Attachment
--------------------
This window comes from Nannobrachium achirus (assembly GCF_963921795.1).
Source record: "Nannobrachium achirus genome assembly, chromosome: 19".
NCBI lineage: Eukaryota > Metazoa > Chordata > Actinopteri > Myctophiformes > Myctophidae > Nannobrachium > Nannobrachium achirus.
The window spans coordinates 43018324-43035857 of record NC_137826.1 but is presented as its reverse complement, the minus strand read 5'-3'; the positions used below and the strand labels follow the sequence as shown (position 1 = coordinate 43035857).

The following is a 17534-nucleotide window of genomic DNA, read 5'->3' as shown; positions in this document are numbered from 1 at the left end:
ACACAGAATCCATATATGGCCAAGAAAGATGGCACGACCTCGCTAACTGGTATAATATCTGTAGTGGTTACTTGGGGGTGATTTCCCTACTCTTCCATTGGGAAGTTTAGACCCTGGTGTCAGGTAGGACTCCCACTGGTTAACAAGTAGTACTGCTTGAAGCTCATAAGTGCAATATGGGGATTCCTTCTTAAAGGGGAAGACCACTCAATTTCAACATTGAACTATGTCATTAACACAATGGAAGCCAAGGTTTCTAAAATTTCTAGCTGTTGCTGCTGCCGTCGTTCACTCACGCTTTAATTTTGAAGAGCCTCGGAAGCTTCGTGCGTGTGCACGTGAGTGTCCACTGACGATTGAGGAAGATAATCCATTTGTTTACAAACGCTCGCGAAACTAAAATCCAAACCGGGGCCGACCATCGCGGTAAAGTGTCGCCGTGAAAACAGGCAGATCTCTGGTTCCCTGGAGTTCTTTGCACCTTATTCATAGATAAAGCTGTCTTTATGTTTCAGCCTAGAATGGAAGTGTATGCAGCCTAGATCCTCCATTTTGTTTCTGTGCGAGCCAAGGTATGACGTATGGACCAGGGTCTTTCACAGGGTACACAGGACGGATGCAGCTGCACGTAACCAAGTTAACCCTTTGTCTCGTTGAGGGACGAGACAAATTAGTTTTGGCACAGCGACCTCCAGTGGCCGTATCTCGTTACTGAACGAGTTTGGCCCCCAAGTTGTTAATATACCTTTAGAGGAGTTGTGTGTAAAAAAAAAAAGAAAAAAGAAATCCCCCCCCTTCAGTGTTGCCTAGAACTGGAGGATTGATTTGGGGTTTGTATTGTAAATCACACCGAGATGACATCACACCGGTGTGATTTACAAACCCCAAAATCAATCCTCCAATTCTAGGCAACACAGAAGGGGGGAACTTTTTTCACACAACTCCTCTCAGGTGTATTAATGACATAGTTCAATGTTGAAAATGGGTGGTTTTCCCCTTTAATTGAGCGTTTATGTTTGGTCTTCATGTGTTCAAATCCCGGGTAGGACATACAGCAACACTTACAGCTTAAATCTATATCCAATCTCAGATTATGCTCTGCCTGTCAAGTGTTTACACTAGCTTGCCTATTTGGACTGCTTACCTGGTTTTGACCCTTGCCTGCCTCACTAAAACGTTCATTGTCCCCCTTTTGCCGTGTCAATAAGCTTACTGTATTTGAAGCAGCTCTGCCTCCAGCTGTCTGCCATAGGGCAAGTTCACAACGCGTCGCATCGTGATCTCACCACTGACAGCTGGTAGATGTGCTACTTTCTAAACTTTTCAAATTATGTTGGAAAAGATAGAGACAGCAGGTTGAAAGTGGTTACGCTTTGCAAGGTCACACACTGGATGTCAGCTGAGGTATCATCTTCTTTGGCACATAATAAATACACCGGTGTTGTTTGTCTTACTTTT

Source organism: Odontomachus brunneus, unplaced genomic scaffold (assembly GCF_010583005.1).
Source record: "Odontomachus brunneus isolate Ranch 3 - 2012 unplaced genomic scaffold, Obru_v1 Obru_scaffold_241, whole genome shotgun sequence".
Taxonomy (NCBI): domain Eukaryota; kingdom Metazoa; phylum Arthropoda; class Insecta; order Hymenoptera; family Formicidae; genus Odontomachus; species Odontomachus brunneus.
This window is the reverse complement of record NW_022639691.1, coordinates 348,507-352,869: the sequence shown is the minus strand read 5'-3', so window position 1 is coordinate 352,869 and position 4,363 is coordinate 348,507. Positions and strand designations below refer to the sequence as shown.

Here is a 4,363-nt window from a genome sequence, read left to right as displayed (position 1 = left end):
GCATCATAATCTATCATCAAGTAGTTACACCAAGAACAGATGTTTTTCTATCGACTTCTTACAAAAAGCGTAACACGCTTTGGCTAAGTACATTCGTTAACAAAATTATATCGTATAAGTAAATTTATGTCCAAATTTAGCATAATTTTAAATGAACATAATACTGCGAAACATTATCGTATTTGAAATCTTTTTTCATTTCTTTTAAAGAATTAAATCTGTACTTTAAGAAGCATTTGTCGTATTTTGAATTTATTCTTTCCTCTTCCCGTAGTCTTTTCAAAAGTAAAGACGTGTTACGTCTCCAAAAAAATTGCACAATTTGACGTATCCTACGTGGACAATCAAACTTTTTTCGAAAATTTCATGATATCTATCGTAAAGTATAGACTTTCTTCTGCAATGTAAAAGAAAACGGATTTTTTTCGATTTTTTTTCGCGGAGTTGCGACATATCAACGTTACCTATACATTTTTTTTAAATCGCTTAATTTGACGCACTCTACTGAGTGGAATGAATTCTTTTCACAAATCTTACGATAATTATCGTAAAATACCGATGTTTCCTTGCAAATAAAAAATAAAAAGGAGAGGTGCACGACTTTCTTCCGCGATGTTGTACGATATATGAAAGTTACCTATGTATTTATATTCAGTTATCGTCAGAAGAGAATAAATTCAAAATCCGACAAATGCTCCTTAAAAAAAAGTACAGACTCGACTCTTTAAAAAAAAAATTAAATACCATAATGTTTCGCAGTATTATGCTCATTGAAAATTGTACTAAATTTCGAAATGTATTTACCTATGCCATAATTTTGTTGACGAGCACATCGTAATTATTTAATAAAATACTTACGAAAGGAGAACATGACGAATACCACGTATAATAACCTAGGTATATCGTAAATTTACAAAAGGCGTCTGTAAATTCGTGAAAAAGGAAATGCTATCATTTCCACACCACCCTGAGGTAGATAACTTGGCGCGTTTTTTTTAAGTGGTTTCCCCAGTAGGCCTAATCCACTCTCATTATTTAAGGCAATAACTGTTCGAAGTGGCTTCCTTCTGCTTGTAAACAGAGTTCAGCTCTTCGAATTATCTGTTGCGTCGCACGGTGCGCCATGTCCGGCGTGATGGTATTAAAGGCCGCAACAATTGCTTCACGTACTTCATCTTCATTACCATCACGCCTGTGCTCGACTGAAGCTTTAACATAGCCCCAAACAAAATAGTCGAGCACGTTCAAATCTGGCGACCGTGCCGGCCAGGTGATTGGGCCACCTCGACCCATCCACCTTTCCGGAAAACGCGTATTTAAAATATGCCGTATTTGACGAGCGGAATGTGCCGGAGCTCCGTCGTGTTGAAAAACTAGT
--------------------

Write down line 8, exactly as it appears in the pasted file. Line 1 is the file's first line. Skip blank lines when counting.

Source record: "Odontomachus brunneus isolate Ranch 3 - 2012 unplaced genomic scaffold, Obru_v1 Obru_scaffold_241, whole genome shotgun sequence".